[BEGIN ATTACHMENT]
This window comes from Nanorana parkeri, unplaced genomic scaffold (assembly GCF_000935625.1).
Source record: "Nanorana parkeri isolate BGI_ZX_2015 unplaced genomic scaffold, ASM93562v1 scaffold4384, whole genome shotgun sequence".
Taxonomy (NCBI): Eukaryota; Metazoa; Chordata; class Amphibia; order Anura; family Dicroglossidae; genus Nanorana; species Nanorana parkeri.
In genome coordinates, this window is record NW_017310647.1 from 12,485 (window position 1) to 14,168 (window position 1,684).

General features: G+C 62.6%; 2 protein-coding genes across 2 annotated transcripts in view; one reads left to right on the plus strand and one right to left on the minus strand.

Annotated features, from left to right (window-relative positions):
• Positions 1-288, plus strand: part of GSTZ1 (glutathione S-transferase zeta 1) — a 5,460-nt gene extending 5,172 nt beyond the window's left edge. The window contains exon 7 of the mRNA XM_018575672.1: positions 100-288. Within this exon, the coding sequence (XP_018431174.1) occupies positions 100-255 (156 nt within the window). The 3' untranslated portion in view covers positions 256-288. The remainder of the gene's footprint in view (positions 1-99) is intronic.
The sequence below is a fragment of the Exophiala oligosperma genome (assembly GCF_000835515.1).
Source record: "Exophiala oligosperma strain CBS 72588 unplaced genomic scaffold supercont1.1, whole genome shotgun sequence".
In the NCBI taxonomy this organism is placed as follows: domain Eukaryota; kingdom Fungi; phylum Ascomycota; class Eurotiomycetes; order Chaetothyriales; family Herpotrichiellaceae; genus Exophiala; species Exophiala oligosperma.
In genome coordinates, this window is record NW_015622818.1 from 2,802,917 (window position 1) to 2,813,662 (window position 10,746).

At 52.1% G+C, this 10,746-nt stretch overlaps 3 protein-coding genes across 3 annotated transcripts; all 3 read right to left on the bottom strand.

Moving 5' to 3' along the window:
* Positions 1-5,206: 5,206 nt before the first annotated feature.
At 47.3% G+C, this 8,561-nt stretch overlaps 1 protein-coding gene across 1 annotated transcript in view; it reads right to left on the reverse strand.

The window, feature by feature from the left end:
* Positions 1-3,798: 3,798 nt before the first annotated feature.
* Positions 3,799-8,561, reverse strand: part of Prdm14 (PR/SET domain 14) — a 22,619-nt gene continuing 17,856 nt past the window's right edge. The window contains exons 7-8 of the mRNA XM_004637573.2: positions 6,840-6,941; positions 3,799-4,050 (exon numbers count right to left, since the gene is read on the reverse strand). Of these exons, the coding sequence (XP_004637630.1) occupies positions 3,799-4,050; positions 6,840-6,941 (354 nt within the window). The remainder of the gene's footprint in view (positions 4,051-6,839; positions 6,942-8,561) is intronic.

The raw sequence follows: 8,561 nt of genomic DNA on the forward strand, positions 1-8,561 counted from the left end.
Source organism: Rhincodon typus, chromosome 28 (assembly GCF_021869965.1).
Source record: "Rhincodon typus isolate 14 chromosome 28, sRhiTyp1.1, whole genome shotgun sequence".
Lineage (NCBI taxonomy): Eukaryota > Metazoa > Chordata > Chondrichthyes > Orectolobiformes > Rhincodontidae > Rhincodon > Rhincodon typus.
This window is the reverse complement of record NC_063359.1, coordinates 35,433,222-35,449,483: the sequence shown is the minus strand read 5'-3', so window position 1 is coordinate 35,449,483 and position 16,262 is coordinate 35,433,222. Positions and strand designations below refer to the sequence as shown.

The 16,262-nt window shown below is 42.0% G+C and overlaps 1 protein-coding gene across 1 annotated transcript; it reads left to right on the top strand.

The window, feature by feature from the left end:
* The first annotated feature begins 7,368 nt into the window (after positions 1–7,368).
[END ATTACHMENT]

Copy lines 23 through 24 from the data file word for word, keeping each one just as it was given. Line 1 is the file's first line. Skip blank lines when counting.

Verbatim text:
This window is the reverse complement of record NC_063359.1, coordinates 35,433,222-35,449,483: the sequence shown is the minus strand read 5'-3', so window position 1 is coordinate 35,449,483 and position 16,262 is coordinate 35,433,222. Positions and strand designations below refer to the sequence as shown.

The 16,262-nt window shown below is 42.0% G+C and overlaps 1 protein-coding gene across 1 annotated transcript; it reads left to right on the top strand.